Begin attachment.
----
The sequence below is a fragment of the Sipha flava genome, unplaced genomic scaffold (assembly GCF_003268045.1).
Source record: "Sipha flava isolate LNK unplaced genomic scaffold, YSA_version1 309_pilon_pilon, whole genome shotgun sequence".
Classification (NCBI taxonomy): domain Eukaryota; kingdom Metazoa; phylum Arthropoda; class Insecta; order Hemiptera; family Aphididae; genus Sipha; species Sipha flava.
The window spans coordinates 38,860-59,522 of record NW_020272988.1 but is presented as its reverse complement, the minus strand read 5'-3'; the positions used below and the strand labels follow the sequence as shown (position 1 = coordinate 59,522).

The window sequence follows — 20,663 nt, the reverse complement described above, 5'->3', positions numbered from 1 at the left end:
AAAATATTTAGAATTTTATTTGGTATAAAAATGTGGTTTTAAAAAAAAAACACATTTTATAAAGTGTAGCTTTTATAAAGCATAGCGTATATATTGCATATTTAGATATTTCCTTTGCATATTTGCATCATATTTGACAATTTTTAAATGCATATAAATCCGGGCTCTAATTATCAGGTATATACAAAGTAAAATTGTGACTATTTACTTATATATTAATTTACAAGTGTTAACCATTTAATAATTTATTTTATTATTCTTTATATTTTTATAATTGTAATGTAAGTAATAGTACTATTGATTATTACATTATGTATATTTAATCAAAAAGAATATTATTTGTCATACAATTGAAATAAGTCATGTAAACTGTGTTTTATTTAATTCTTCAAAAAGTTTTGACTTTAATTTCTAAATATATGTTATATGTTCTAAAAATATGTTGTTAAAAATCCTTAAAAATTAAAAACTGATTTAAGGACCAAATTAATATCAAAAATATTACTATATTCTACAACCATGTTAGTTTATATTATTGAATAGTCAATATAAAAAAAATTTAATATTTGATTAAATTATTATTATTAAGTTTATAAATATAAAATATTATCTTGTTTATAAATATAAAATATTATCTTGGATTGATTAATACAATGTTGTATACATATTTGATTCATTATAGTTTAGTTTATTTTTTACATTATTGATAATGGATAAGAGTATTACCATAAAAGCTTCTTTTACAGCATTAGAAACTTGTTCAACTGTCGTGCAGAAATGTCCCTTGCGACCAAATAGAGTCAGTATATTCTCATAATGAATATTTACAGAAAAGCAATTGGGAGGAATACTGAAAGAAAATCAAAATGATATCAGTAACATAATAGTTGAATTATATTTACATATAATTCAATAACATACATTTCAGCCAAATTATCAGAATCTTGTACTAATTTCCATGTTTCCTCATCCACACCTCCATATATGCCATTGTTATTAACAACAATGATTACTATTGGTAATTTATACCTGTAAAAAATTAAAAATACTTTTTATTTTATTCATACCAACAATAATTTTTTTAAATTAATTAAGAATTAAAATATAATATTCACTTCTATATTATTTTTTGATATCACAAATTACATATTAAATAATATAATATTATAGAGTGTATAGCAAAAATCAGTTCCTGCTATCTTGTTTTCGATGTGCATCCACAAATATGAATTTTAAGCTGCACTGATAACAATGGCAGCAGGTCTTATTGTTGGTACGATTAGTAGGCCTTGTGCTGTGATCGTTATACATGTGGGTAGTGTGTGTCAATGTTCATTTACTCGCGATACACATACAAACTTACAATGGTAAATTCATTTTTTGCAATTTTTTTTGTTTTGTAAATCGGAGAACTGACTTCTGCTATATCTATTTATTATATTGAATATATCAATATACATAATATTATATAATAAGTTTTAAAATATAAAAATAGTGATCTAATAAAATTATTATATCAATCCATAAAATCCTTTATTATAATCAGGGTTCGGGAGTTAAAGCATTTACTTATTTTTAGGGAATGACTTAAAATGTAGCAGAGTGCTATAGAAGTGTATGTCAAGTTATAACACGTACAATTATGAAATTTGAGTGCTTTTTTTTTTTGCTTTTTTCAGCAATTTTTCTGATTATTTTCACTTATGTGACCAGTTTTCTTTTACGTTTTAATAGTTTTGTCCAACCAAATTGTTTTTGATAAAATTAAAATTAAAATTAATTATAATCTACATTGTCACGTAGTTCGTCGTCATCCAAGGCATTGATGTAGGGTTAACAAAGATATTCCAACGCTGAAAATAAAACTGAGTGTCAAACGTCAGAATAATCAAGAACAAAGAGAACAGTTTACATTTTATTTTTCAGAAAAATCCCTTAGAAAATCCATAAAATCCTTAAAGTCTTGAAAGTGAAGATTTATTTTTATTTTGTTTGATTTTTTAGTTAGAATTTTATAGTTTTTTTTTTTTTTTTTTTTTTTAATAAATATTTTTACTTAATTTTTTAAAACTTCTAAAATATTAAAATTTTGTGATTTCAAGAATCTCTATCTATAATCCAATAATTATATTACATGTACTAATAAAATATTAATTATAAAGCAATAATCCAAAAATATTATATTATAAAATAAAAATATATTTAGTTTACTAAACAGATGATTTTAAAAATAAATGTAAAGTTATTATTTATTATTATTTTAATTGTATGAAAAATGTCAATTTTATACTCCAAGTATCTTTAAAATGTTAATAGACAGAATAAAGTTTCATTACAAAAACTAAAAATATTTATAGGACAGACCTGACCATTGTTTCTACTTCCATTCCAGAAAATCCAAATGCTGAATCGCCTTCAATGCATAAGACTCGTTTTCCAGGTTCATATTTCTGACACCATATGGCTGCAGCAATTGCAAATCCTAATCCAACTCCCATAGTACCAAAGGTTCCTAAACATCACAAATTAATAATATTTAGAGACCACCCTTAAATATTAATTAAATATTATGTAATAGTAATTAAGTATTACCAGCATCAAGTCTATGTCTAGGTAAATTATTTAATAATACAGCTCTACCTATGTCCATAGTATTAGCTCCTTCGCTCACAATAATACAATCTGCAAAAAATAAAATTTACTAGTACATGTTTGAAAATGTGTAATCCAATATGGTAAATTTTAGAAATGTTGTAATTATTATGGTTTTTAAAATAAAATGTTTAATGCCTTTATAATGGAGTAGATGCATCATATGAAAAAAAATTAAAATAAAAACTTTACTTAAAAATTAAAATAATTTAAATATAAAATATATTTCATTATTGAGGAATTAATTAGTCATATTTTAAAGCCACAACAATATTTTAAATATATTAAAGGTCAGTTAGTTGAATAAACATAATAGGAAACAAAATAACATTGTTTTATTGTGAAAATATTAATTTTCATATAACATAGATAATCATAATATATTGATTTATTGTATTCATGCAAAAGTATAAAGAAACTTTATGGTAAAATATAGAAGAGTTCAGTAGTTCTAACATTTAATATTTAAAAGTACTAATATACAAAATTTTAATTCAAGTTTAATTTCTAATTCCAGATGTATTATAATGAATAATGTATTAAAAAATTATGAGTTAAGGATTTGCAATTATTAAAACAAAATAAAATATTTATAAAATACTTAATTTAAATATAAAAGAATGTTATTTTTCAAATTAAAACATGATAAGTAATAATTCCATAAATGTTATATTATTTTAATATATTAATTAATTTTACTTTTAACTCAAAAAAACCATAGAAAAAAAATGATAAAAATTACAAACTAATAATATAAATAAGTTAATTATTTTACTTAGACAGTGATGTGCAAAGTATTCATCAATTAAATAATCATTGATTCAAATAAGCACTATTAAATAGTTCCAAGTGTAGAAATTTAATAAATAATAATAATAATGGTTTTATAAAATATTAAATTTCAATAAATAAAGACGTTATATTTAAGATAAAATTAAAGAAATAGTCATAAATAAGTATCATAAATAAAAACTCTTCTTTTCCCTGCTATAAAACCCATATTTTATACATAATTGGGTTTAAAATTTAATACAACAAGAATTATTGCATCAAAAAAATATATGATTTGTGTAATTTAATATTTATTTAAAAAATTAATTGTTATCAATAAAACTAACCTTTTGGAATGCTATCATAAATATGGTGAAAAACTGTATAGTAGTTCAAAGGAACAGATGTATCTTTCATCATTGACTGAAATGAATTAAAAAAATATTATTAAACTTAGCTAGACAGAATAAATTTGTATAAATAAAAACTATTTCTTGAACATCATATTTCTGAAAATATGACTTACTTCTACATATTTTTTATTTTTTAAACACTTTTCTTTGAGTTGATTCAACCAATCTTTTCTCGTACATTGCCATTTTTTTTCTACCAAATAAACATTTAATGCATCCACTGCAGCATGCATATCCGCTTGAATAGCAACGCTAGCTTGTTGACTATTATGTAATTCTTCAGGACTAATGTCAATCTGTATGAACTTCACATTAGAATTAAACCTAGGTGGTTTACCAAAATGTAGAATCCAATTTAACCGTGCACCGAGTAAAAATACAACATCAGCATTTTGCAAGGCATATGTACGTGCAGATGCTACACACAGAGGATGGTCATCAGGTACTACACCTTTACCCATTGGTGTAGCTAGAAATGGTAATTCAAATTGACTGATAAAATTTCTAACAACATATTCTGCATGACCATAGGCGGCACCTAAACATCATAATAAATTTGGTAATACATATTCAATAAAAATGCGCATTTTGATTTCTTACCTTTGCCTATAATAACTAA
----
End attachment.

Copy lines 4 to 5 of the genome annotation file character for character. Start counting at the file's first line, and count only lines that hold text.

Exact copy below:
The window spans coordinates 38,860-59,522 of record NW_020272988.1 but is presented as its reverse complement, the minus strand read 5'-3'; the positions used below and the strand labels follow the sequence as shown (position 1 = coordinate 59,522).

The window sequence follows — 20,663 nt, the reverse complement described above, 5'->3', positions numbered from 1 at the left end: